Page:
Unable to meet the Expectations


Andrew Luck and the Colts have stumbled out of the gate this season.

The weight of expectations in the NFL has the ability to crush any player, even those most equipped to deal with it. The pressure of taking the field just once a week, and being studied through the microscope of the public opinion comes with a mental toll.

Each season, a new team falls victim to the monstrous pressure. So far, Andrew Luck and the Indianapolis Colts look primed to be this year’s choker. Throughout the offseason, Luck was touted as the 2015 MVP favorite, while the Colts were a trendy pick to represent the AFC in the Super Bowl. Two games into the season, Luck is throwing so many interceptions fans are left to wonder if he remembers what color jersey his receivers wear, while the Colts as a whole look more like the 2011 Oakland Raiders than a team with championship aspirations.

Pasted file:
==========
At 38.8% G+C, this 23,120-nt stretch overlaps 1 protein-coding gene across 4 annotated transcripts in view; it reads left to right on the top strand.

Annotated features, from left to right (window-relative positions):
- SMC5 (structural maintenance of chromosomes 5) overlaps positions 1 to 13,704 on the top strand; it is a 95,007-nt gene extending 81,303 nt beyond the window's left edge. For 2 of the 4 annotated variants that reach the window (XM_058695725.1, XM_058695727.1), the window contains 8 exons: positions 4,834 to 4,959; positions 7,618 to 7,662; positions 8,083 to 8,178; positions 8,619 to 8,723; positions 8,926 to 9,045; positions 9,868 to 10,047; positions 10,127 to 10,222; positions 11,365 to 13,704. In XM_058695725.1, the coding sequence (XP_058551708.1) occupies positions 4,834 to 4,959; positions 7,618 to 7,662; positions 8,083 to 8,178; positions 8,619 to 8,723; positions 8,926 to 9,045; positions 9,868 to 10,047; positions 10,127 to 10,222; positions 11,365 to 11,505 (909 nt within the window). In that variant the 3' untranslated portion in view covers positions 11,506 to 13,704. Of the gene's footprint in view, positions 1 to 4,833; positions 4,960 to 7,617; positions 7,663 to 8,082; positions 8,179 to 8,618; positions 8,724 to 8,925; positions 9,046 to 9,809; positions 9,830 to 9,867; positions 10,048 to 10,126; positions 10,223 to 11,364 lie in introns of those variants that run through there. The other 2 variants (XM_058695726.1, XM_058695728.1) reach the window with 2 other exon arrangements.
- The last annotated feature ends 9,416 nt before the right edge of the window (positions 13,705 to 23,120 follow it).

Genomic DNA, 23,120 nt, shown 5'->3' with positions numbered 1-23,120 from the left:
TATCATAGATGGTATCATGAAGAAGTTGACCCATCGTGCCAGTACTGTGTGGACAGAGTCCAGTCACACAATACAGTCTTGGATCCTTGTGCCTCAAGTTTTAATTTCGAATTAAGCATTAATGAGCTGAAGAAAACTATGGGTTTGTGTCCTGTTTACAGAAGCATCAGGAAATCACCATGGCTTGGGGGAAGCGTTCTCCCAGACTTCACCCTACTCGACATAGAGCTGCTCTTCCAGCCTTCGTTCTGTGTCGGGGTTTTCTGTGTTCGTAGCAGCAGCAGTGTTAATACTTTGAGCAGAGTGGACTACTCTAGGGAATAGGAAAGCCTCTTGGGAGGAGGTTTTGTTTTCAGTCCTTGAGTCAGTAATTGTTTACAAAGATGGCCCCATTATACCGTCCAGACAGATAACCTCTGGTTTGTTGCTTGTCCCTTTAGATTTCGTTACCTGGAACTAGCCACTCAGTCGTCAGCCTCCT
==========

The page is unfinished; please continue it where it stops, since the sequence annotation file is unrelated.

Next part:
Luck is no stranger to the pressures of being expected to excel. He was touted as the next big thing at the quarterback position for years before being drafted with the first overall pick in the 2012 draft by Indianapolis. Not only was Luck saddled with the expectations of being a first overall pick, he was asked to step directed into a position vacated by future Hall of Fame quarterback Peyton Manning.

For the first three years of his career, Luck seemed oblivious to the pressure. While he turned the ball over more than he had in college, his mistakes were overshadowed by quick decision-making and an ability to throw accurately both in the pocket and on the run.

Through his own strong performance, Luck looks to have raised the expectations that face both himself and the Colts to a level the team is unable to reach. Team management has built a one-dimensional team that relies so heavily on its quarterback’s abilities, it is unable to win when he is not playing at his best.

The Colts are still a good bet to make the postseason due to playing in an incredibly weak division, but at this point, the team is not threatening to take home the Lombardi Trophy. Team management has focused too much on building around the talents of a single superstar, forgetting that even the most transcendent stars can never win without a solid team around them.